I would also add I think the 'R' factor felt tagged on, like easy edits to remove if a decision was made to do so… if anything it needed to be darker… and the Spielbergian flourishes with love and family need to tone the fuck down!

Henrik
Guest

My review of The Happening as written on Thursday, translated from danish:

The Happening.

After two amazing but generally misunderstood films M Night Shyamalan returns with The Happening. A title which has to be a candidate for the vaguest ever. As usual it has been nearly impossible to figure out what in the world the film is about beforehand, and that is just one of the reasons that Shyamalan with The Happening, again delivers a cinema experience like no other.

The Happening has a (for Shyamalan) brand new cast starring Mark Wahlberg, Zooey Deschanel and John Leguizamo, and (I’m sure to many peoples delight) no appearance by Shyamalan himself. Mark Wahlbergs performance in The Happening is incredibly difficult to get a hold of. His diction is among the strangest I can remember hearing a grown man speak, it is almost like when a finnish man questioningly tries his luck in English, and it can get annoying at times, but you can’t help but wonder why somebody would speak like that. It does make him alittle more interesting I think.

Zooey Deschanel in front of a camera is close to being the best idea since somebody came up with wrapping a sausage in bacon. She has a fantastic face, it can sometimes be distracting to the plot to have her in a close-up, and even though her acting gets alittle too cute at times, she carries it. She’s a coming star, who we’ll hopefully get to see a lot more of.

In his latest films Shyamalan has more or less attempted consciously to alienate the audience, and created plot threads, characters and entire universes so peculiar, special and seemingly disjointed that most people check out at the halfway point. The Happening is not as extreme as his latest two films, but it does contain elements which can be hard to swallow for a sceptic audience. But that is their loss. The only difference between The Happening and countless other Hollywood-movies with far out concepts, is that Shyamalan does not attempt to apologize for his ideas, and doesn’t try to shape an entire reality based around getting one little concept to work.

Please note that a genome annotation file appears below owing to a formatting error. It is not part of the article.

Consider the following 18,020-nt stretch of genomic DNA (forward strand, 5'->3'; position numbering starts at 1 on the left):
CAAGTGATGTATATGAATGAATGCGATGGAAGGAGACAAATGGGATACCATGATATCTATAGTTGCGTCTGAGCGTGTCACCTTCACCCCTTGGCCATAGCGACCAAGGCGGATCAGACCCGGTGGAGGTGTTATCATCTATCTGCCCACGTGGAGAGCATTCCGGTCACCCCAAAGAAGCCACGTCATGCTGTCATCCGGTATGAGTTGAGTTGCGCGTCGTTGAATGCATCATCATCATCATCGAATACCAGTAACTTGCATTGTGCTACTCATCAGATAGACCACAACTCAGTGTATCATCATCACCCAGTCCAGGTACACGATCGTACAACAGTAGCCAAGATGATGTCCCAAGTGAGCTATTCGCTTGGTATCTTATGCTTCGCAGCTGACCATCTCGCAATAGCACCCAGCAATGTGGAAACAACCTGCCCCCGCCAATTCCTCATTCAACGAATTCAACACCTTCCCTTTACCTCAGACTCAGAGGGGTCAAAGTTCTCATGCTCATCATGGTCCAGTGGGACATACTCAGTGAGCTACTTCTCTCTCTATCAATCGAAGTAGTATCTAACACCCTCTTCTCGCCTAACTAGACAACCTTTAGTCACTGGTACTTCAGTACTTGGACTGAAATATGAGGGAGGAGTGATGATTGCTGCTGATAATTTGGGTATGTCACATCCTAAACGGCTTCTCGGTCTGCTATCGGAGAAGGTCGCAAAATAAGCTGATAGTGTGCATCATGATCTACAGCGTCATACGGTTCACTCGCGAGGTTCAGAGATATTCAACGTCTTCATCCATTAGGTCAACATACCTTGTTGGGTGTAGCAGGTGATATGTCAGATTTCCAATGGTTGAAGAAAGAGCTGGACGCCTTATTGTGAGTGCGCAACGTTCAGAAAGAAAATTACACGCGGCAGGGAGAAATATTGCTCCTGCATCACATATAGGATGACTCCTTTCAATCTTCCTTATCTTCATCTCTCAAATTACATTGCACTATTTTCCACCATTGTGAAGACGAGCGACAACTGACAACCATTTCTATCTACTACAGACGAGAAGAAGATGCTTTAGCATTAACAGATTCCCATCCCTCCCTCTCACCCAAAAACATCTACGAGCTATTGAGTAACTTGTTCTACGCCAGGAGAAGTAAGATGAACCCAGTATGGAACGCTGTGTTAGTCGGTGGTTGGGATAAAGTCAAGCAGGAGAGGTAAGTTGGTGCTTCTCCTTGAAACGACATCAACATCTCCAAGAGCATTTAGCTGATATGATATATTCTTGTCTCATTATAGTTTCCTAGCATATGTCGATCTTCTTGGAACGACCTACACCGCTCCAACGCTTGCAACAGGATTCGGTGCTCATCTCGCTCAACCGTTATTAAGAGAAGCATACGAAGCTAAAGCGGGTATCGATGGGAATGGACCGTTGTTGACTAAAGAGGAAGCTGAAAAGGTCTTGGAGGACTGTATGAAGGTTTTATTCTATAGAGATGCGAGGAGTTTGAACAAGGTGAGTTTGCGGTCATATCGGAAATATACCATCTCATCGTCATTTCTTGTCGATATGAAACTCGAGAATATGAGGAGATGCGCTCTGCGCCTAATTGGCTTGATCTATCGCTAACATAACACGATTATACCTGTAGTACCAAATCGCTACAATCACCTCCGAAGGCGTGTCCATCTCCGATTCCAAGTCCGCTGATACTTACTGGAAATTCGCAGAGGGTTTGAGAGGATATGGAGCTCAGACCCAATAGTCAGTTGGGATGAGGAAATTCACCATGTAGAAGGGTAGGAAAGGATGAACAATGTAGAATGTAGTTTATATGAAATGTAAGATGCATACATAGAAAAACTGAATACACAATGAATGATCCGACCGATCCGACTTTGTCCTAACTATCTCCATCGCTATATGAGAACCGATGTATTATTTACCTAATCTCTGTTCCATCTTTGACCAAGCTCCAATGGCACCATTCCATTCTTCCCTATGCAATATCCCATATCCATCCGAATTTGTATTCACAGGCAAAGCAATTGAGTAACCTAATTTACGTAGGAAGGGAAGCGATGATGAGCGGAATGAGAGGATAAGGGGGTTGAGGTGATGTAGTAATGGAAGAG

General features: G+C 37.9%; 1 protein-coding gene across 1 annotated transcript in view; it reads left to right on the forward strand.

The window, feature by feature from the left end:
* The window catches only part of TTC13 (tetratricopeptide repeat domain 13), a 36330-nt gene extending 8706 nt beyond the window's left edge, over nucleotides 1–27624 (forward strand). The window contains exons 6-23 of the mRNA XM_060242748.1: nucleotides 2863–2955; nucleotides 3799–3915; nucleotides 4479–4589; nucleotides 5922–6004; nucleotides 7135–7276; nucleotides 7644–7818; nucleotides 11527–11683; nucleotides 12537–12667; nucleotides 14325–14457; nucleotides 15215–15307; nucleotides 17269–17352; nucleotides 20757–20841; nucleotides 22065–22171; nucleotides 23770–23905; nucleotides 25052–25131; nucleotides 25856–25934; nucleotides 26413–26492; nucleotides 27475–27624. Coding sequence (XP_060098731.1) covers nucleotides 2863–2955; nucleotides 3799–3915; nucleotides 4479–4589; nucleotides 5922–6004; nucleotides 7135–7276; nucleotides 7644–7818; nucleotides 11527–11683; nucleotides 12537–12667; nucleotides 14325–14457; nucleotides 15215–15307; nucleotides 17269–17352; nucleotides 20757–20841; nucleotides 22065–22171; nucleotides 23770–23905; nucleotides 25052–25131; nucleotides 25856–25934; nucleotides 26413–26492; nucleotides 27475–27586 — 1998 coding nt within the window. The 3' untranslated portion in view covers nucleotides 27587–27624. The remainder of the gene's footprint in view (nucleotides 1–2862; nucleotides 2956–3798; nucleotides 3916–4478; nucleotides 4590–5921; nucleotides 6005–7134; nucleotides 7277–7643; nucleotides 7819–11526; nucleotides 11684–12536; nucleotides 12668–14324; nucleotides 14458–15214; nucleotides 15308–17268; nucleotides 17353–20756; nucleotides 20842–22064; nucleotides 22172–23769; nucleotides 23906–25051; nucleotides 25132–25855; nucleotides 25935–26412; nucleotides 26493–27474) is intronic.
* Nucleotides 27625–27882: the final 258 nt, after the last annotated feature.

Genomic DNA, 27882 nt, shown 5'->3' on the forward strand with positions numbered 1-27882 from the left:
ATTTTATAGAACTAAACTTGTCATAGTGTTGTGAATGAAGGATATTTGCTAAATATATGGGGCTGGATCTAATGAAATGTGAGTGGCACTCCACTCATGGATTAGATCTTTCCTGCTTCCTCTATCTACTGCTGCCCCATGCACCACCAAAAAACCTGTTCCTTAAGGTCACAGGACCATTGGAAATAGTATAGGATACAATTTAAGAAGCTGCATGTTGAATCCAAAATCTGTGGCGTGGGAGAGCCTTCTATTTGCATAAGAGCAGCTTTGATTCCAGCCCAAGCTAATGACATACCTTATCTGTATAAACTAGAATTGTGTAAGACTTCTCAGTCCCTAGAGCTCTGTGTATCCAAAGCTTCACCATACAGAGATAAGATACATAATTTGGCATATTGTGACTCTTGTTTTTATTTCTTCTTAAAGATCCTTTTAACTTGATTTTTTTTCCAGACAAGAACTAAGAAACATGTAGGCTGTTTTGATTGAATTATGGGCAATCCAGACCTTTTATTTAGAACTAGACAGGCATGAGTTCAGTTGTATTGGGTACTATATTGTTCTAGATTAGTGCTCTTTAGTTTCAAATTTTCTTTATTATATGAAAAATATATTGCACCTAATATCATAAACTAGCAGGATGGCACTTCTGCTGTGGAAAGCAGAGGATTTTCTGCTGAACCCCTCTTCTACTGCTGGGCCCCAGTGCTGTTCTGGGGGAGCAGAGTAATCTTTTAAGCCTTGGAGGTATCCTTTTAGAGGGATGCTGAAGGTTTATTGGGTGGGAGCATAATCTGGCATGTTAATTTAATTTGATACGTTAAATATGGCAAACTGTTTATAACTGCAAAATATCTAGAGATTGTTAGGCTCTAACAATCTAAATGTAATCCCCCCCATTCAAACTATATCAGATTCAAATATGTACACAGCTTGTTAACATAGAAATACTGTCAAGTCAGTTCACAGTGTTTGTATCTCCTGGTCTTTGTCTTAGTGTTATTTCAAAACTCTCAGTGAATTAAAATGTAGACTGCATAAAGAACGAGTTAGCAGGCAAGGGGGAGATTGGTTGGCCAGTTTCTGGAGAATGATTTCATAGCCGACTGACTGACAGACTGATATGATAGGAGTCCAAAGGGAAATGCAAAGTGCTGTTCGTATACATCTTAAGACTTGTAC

But The Happening is in no way inaccesible. This is Shyamalan in entertainmentmode, and he serves delicious set pieces with a flair and an elegance worthy of Steven Spielberg. The enormous difference is that Shyamalan in The Happening is cold, cynical, vicious and unforgiving. There is no dear mom in Shyamalans universe, there is no salvation, and that is wonderful! For once it actually hurts to watch an entertainmentfilm from Hollywood, and there are still some of us who appreciate that.

One of the most amazing things about Shyamalan is that he like no other living director can create uneasyness on the screen. His mood-driven tension is like a dial he can turn up or down anytime he wants. Horrorfilms usually don’t affect me, I’m not scared, they fall on their face. Shyamalan, with very simple methods, brings me completely into the mood – it’s pretty fucking scary man.

The Happening is an entertainmentfilm with an auteurflair that’s lacking in Hollywood. Even though Shyamalan in a way has gone back to the well to regain goodwill both among audiences and in the industry, he hasn’t forgotten himself. When you add to that craftsmanship on the level of a Stanley Kubrick, you’ve got a cinema experience which nobody should cheat themselves out of. The Happening is possibly this summers best American film!

rot
Guest

I knew it 🙂

rot
Guest

You have to acknowledge that every Shyamalan film has been characteristically stilted… and this is probably due to the fact that everything is storyboarded ad nauseam. You tend to watch a series of storyboards and while the story he tells tends to be interesting and his directorial choices tend to be interesting, there is always this stilted artifice to his films. But for the most part I don't care because at least an actual story is being told, I am not left checking boxes of formulas that present themselves over and over again (and had a lot of best bits not been in the trailer this could have been an even stronger experience).